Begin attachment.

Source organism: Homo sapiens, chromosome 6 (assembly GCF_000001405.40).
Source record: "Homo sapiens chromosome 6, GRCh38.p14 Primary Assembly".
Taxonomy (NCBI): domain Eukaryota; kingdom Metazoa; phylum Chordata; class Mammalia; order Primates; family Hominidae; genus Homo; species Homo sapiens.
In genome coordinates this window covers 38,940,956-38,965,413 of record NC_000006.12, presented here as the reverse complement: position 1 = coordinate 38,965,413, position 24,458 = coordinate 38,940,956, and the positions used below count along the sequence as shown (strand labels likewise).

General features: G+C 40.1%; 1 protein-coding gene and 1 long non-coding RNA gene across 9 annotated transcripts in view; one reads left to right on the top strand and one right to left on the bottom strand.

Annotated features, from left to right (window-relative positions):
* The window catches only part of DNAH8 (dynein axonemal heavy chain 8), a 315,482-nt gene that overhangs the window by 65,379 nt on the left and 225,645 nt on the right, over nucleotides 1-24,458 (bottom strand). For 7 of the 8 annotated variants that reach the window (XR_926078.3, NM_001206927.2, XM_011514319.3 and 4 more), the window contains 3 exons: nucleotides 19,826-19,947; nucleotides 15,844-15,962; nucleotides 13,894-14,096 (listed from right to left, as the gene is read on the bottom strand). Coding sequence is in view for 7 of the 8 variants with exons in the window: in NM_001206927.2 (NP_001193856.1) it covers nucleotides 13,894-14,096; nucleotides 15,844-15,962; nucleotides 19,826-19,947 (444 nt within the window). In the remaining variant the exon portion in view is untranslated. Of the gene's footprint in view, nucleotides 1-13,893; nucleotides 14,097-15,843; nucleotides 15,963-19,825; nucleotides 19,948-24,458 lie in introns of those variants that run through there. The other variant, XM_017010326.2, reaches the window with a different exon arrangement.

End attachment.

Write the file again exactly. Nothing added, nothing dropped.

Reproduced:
Source organism: Homo sapiens, chromosome 6 (assembly GCF_000001405.40).
Source record: "Homo sapiens chromosome 6, GRCh38.p14 Primary Assembly".
Taxonomy (NCBI): domain Eukaryota; kingdom Metazoa; phylum Chordata; class Mammalia; order Primates; family Hominidae; genus Homo; species Homo sapiens.
In genome coordinates this window covers 38,940,956-38,965,413 of record NC_000006.12, presented here as the reverse complement: position 1 = coordinate 38,965,413, position 24,458 = coordinate 38,940,956, and the positions used below count along the sequence as shown (strand labels likewise).

General features: G+C 40.1%; 1 protein-coding gene and 1 long non-coding RNA gene across 9 annotated transcripts in view; one reads left to right on the top strand and one right to left on the bottom strand.

Annotated features, from left to right (window-relative positions):
* The window catches only part of DNAH8 (dynein axonemal heavy chain 8), a 315,482-nt gene that overhangs the window by 65,379 nt on the left and 225,645 nt on the right, over nucleotides 1-24,458 (bottom strand). For 7 of the 8 annotated variants that reach the window (XR_926078.3, NM_001206927.2, XM_011514319.3 and 4 more), the window contains 3 exons: nucleotides 19,826-19,947; nucleotides 15,844-15,962; nucleotides 13,894-14,096 (listed from right to left, as the gene is read on the bottom strand). Coding sequence is in view for 7 of the 8 variants with exons in the window: in NM_001206927.2 (NP_001193856.1) it covers nucleotides 13,894-14,096; nucleotides 15,844-15,962; nucleotides 19,826-19,947 (444 nt within the window). In the remaining variant the exon portion in view is untranslated. Of the gene's footprint in view, nucleotides 1-13,893; nucleotides 14,097-15,843; nucleotides 15,963-19,825; nucleotides 19,948-24,458 lie in introns of those variants that run through there. The other variant, XM_017010326.2, reaches the window with a different exon arrangement.